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PMB 236 4110 SE Hawthorne Blvd.
Portland, OR 97214
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(503) 307-5578

App Camp for Girls is a one-week summer day program where girls, transgender & gender non-conforming youth can put their creative powers to work designing and building apps. They also learn about the business of software while being inspired by role models in the industry.

Blog

App Camp For Girls Society of Canada!

App Camp

We are excited to announce that App Camp For Girls has been officially incorporated in Canada. We appreciate all the hard work of the lawyers at McMillan LLP.

The first Canadian session of App Camp For Girls takes place July 6-10. There are a limited number of spots still available for girls who will be going into Grade 8 or 9 in the fall. The camp will be held at the BC Technology Industry Association (BCTIA) Tech Hub in Vancouver.  

The Vancouver location was made possible by the support of our generous supporters. Help us reach more girls in more locations by supporting the App Camp 3.0 funding campaign on Indiegogo!



App Camp 3.0: Help Us Take It To The Next Level

App Camp

Our App Camp 3.0 fundraising campaign just launched. We have established the camp and the program, and now we are ready to expand it to other locations in the U.S. and around the world! Help us reach every girl who wants to experience the App Camp program.

Contribute to the App Camp 3.0 Indiegogo campaign! 

Our goal is to raise $100,000 via crowdfunding. One of the things that makes App Camp For Girls great is the amazing support we receive from the community. Check out our Indiegogo campaign and score a cool perk for your donation.

Become an official App Camp For Girls Corporate Sponsor

Contact our fundraising team at sponsorship@appcamp4girls.org for the corporate sponsorship prospectus.

We are so excited about levelling up! We'll keep you posted on our progress.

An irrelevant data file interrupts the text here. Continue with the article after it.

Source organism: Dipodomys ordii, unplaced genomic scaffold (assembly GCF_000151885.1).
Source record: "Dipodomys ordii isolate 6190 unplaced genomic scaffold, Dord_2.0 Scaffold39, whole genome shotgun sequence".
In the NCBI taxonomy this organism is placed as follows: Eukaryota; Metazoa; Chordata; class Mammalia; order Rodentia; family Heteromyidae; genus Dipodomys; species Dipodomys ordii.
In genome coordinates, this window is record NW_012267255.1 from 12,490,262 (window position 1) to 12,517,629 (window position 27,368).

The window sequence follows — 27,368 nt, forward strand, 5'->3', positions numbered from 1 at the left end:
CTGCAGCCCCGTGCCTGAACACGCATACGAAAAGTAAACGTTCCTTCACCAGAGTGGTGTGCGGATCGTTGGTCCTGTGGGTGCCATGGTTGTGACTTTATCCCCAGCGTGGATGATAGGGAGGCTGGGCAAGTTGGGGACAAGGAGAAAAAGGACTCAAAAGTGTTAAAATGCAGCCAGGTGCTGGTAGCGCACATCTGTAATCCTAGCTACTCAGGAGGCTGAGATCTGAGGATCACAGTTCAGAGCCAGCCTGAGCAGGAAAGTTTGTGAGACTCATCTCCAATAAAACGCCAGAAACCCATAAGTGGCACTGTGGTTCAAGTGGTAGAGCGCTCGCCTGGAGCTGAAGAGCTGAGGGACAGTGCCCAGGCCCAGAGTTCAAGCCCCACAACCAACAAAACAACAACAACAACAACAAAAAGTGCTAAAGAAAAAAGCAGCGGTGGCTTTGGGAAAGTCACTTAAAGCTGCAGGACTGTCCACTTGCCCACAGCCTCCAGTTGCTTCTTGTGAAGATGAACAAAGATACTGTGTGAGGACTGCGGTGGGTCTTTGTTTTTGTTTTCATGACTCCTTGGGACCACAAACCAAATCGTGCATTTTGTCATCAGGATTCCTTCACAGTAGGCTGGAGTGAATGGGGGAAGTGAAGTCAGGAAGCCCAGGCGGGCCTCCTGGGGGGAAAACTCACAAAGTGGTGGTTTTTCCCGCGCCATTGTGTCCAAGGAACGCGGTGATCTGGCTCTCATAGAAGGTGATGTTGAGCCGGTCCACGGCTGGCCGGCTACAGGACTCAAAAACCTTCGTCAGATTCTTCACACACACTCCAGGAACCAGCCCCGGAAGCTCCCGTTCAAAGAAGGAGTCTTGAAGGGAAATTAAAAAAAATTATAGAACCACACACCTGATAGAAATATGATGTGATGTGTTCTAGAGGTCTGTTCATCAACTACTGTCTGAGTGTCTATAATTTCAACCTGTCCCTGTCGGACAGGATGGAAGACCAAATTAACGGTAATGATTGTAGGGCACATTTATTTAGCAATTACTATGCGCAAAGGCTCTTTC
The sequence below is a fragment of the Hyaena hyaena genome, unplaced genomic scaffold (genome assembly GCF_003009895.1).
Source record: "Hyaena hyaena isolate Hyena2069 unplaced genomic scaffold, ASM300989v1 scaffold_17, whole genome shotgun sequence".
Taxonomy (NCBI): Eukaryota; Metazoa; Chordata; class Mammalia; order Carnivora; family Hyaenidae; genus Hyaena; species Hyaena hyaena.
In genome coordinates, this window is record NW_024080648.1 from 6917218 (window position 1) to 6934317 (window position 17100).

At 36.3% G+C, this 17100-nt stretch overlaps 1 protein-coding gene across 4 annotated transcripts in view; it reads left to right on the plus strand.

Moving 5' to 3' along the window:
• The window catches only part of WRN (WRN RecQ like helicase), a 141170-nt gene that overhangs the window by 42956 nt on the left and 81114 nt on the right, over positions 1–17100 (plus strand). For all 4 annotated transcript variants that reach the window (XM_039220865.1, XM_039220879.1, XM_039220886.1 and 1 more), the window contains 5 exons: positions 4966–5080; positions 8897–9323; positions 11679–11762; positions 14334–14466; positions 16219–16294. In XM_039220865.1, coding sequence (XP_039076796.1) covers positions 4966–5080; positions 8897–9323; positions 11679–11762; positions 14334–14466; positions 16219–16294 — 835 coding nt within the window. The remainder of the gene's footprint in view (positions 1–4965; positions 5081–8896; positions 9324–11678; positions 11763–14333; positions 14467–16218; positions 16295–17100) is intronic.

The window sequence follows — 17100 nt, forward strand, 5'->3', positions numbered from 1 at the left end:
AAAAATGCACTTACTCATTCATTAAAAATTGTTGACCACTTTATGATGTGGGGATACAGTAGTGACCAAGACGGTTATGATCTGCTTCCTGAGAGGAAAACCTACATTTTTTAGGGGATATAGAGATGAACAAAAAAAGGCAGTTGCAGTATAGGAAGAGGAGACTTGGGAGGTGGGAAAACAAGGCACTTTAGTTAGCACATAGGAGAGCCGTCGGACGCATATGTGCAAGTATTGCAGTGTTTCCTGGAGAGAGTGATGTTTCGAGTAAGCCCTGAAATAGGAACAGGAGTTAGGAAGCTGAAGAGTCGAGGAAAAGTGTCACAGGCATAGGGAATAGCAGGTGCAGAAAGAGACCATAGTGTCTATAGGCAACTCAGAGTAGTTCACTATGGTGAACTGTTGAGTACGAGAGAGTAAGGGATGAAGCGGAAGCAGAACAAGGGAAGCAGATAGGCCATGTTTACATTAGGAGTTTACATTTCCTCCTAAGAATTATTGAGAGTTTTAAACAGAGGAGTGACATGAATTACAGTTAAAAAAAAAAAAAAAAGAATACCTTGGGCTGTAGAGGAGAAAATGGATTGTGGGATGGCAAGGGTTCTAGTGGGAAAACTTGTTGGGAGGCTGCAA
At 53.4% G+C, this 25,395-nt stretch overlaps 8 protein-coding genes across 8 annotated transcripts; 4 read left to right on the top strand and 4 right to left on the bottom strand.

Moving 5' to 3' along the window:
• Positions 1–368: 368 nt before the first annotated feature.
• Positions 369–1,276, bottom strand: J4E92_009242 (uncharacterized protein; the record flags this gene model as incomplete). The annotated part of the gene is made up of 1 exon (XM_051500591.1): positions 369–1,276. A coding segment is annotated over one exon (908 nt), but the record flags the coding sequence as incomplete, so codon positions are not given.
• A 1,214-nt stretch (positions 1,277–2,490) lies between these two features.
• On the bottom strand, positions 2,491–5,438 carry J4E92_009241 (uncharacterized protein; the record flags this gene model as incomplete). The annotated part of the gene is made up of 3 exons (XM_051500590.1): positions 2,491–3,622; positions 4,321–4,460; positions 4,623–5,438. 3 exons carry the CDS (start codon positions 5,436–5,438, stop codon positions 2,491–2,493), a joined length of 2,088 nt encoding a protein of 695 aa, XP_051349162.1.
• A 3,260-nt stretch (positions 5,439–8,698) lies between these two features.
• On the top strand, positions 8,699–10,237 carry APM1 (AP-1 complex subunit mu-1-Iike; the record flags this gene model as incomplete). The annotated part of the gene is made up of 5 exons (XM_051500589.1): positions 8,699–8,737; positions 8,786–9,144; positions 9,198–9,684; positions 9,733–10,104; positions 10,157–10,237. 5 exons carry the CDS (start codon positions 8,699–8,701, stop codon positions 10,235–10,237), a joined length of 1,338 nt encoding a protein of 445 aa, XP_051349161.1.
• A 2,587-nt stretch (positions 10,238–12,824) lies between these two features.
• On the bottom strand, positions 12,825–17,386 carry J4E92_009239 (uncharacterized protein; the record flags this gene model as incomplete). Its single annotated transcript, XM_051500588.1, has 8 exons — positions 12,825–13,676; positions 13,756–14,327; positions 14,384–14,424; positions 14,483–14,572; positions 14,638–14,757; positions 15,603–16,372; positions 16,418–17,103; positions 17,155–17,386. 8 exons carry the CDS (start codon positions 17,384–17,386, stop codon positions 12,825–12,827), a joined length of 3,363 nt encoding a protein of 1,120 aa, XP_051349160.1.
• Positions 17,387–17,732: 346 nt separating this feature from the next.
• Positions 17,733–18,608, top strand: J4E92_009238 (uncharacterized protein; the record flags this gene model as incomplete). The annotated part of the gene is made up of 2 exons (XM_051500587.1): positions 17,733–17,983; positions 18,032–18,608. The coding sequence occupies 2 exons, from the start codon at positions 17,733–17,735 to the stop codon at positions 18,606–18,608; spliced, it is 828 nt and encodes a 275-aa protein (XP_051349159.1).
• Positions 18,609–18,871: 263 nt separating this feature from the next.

Quiz Compendium App Released!

Jean MacDonald

Today we released our very first App Camp app! The Quiz Compendium includes 15 personality quizzes created by camper project teams. You'll learn so many things about yourself, such as what your superpower is, where you should go on vacation, and even what your breakfast choices say about your personality. 

The app is only 99 cents on the App Store. Please tell all your friends. And feelfree to post your results to your social media outlets with the hashtag #ac4gquiz! 

Update! The app is #1 in Top Paid apps in the Entertainment category and up to #1 Top Paid App in the App Store overall. Thanks so much for supporting the app!

Some of the App Camp staff shared their personality quiz results:

Nat: Mythical Creature = Big Foot

Liz: Element = Earth

Jean: Superpower = Invisibility

Michelle: Spirit Animal = Peacock

Kristina: Penguin Type = Nerdy

Briana: Superpower = Food Powers

T-bone: Superpower = Super Jumping

(We also appreciate it if you can rate and review the app!)

Apple Opens Up WWDC Scholarships to AC4G Volunteers

Jean MacDonald

Apple announced that the 2015 Worldwide Developers Conference will take place June 8 - 12. They also announced a new conference scholarship opportunity for "members of participating STEM organizations" including App Camp For Girls!

We are very excited about this. Traditionally, the Apple WWDC scholarships have been limited to full- and part-time students. This year, AC4G volunteeers who are not students will be eligible to apply.

We are also encouraging our campers to apply as well. It's great to see a company that we admire supporting more diversity among third-party developers.

The details are here: developer.apple.com/wwdc/scholarships/. The deadline is April 26, and the application must include an app, so don't delay!

Why I Am Optimistic About Gender Equality in Tech

Jean MacDonald

App Camp For Girls founder Jean MacDonald wrote this piece for iMore, describing how the gender ratio can change if we actively support girls in fields where they are currently in the minority.

"But most women aren't really interested in programming."

When someone says that, I can relate. That's exactly how I felt about girls playing sports when I was 15. Title IX, the landmark 1972 U.S. civil rights law that mandated equal funding for both genders in educational programs — including athletics — was a hot topic during my high school years.

At the time, the major sports for girls at my school were track, gymnastics, swimming, and tennis. I remember thinking, "How will they spend the same amount of money on girls' sports as they do on boys' sports? Girls don't even want to play basketball or soccer." It didn't even occur to me that the demand might be there if girls were encouraged or supported to the same extent as their male counterparts.

Thanks to Title IX, however, the number of female high school athletes went from 295,000 in 1971 to 3.2 million in 2011. That's an increase of over 1000 percent; male athletes' numbers climbed just 20 percent in the same period.

Apparently, lots of girls do want to play basketball and soccer. And learn to code, too — we just need to support them.